When you read the word “farm” what do you think of? Acres of green pastures and a red barn? Maybe some cattle and tractors? If this is what you pictured, then it’s safe to say that you have a pretty standard idea of all the things that can be found on a farm. If you’re Argentinian farmer Juan de Dios Sota, you can add one more item to this list.
One day he came across an unusually large mass sticking up from the ground. So he did what anyone else would so and notified local archeologists. Before Juan knew it, his farm was taken over by scientists dying to get a glimpse of his once-in-a-lifetime discovery.
What did he discover, you ask? Let’s take a look!
One morning, Juan took his cows out to graze near a river next to his farm. But just as he gazed out at the river, he noticed some odd formations sticking out of a dried-out riverbed. So Juan called up a group of local archeologists to come and take a look. Not knowing what to expect, the archeologists began to dig.
They soon realized that Juan discovered a group of rare fossils belonging to glyptodons, which are ancient ancestors of the modern-day armadillo. Pablo Messineo, one of the archeologists working on the project, told reporters that they expected to find two glyptodons, but as they continued to dig, they actually found two more.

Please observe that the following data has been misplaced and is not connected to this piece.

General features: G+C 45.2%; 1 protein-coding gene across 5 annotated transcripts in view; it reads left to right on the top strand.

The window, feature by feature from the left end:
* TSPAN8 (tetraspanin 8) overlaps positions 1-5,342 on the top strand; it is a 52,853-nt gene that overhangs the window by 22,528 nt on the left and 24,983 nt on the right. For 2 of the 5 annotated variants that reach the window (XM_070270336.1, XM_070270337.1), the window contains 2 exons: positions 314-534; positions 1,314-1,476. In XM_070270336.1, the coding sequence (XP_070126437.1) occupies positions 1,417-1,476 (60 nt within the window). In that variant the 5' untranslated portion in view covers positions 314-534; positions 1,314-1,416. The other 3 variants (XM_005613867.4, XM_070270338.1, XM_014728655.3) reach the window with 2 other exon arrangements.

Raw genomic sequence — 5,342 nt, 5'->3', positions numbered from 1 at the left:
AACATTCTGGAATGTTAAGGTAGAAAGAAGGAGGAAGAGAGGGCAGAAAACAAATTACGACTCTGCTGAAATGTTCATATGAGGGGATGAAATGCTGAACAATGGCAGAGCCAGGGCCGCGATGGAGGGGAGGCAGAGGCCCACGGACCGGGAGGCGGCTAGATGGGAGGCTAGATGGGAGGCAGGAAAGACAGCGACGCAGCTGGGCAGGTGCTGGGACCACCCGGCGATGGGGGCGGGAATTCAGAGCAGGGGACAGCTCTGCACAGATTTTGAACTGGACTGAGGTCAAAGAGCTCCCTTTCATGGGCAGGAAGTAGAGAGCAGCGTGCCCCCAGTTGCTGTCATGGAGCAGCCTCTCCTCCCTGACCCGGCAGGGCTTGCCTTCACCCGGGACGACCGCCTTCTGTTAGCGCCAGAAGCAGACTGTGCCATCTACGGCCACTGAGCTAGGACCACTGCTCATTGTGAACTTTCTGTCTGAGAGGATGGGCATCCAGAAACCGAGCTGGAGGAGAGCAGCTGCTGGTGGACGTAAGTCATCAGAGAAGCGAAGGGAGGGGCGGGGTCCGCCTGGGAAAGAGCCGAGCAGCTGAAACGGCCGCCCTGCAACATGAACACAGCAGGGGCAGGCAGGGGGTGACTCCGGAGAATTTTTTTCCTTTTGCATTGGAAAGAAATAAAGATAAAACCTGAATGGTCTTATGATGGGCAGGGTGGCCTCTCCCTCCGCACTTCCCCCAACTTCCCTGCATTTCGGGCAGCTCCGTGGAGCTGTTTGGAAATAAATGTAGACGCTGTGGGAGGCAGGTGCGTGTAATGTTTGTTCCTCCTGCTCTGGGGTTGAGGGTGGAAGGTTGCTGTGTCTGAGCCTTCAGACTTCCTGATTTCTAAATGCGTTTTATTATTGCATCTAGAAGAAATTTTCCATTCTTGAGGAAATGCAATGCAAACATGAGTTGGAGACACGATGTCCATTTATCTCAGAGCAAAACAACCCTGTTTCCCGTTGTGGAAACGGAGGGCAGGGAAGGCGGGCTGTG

Glyptodons are ancient ancestors of modern-day armadillos that lived mainly in North and South America over 20,000 years ago. Not much is known about this species, except for it went extinct during the last ice age over 10,000 years ago. From different fossil discoveries and studies, scientists know that these ancient mammals were covered in a protective armor that is very similar to a modern-day turtle.
The protective shell is around two inches thick and five feet long. The glyptodon also had a tail with spikes, which scientists believe was used for protection against predators. While glyptodons were huge (roughly the size of a Volkswagen Beetle), they were gentle giants and only ate plants.
The four glyptodon fossils found on Juan’s farm were all facing the same way, leading experts to believe they were a family traveling together. Scientists plan on conducting further tests to determine the mammals’ age, gender, and cause of death. This was not the first time a discovery like this was made in Argentina.
In 2015, another farmer found what seemed to be a glyptodon fossil. But since the prehistoric shell was never officially studied by archeologists, it isn’t counted as a fossil discovery. However, many experts have seen pictures of the shell and believe that it belongs to a glyptodon. Archeologists also found additional fossils in Brazil and Uruguay.